Other changes that I made were the anchor chain and lifeboat. The chain that comes with the kit may be fine for G-scale, but not for this model. There are a number of scale chains that would substitute without much difficulty. The lifeboat provided is satisfactory. I chose to mount a smaller lifeboat on the roof of the cabin rather than lay the lifeboat on the deck or drag it behind the freighter. This was simply my preference.

  There are probably a hundred additions and details anyone could add to this model, I did add a couple of Grandt Line lights to this model to give it the appearance that the operators of this freighter might work at night. I also added a Vimex Industries clam-shell bucket. My plans for this freighter is to haul coal. Some may want to use a patch of panty hose to represent a burlap tarp and stringers at the comers. This could be prototypical where men would shovel coal onto the tarp and load or unload the freighter by this method.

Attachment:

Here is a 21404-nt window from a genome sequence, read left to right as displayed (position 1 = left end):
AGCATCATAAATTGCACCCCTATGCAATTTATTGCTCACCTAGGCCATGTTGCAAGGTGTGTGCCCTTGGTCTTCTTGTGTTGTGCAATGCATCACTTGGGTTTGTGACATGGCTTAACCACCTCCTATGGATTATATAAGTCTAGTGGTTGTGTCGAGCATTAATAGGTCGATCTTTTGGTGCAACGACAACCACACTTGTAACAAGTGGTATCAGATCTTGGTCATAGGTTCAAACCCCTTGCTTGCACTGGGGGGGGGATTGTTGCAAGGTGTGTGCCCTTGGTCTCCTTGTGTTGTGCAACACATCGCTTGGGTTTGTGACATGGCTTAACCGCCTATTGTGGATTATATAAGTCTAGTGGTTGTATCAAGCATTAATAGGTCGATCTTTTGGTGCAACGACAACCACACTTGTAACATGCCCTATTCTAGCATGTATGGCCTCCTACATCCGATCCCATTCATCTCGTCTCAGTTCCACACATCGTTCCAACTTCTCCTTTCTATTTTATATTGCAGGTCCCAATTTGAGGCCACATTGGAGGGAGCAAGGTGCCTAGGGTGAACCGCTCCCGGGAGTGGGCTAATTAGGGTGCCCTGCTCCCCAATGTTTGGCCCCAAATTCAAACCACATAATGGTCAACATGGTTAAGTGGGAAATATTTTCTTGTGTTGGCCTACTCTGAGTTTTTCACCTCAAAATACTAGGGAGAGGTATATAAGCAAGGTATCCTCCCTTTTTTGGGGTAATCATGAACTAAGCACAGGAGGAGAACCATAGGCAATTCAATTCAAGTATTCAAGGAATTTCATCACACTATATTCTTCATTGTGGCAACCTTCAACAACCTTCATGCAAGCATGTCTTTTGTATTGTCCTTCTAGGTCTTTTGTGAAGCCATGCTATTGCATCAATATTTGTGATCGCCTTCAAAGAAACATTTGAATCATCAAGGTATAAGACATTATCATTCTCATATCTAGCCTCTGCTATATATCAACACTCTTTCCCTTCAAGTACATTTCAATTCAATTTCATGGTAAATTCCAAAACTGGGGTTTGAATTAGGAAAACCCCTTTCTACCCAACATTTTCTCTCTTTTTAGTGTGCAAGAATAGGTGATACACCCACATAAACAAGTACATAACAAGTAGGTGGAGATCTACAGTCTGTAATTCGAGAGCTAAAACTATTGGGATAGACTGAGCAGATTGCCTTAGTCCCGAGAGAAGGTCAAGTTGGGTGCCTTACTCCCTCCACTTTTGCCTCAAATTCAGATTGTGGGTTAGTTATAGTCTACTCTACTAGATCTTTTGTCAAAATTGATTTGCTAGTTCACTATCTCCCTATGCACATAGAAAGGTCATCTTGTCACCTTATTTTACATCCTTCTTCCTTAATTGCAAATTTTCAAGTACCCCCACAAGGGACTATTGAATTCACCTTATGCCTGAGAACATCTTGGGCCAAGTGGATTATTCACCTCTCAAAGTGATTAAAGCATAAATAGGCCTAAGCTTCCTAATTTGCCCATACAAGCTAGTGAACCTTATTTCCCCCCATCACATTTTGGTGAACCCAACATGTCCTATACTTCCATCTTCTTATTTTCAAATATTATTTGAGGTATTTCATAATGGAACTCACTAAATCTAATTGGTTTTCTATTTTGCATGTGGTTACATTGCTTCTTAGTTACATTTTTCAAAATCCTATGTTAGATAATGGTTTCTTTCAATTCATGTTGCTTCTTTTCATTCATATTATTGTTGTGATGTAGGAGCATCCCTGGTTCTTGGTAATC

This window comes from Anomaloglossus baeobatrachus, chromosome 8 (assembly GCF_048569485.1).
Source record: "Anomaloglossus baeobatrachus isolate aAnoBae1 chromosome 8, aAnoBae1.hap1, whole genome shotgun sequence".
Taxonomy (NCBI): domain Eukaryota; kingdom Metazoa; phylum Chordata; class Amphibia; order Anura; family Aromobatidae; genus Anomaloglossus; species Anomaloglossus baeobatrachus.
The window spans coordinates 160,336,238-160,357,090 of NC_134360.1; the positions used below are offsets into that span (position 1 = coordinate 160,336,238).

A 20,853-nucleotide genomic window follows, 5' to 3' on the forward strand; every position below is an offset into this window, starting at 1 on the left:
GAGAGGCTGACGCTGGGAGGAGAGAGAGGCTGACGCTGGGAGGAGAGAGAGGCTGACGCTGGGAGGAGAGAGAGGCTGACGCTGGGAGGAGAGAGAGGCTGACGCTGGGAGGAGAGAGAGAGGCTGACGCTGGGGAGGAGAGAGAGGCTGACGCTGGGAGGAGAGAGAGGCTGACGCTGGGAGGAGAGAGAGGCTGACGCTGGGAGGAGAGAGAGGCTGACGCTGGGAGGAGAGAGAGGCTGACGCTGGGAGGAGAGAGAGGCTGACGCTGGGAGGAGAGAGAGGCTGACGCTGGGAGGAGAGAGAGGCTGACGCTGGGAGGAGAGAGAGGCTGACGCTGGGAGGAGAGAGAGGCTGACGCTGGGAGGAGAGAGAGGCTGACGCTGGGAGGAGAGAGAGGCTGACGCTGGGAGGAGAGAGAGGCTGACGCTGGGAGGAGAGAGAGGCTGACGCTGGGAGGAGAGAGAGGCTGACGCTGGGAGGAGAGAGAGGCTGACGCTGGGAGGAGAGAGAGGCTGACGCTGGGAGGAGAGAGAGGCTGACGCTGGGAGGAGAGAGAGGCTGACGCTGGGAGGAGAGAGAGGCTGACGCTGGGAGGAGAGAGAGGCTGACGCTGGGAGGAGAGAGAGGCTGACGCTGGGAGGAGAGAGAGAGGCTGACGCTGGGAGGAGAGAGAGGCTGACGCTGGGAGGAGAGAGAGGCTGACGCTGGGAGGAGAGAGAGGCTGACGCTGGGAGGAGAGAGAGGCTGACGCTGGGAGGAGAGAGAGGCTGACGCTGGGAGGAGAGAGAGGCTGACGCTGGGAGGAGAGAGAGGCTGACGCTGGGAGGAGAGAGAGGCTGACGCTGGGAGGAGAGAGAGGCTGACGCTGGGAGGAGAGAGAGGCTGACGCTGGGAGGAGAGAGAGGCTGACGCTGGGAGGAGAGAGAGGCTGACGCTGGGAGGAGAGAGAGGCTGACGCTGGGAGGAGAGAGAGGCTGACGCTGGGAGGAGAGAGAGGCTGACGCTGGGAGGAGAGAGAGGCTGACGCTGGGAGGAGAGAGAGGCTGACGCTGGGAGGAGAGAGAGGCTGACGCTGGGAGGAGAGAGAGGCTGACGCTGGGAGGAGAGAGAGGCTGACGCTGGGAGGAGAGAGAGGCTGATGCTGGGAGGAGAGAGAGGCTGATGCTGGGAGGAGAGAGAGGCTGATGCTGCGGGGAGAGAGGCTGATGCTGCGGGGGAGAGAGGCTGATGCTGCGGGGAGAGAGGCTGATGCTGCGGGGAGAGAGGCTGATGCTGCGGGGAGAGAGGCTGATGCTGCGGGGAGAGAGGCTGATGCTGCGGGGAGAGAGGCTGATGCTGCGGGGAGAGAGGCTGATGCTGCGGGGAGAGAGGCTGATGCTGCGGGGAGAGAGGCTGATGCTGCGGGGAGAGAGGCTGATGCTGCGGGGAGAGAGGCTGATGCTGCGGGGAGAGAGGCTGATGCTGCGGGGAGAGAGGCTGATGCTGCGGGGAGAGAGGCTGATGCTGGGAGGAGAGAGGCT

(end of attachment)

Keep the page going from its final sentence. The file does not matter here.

One last point to mention was the scale emphasis of the hull plates. Initially, 1 was concerned that the thickness may be over exaggerated. However, after the freighter was completed, the weathering and rust neatly disguised what prototypically would be several inches thick. This is something that we would notice in real life as well as not very functional. Fortunately, there are those times in building models when slightly exaggerated looks better than prototype. I have shown this completed model to a number of people and no one has noticed.

Conclusion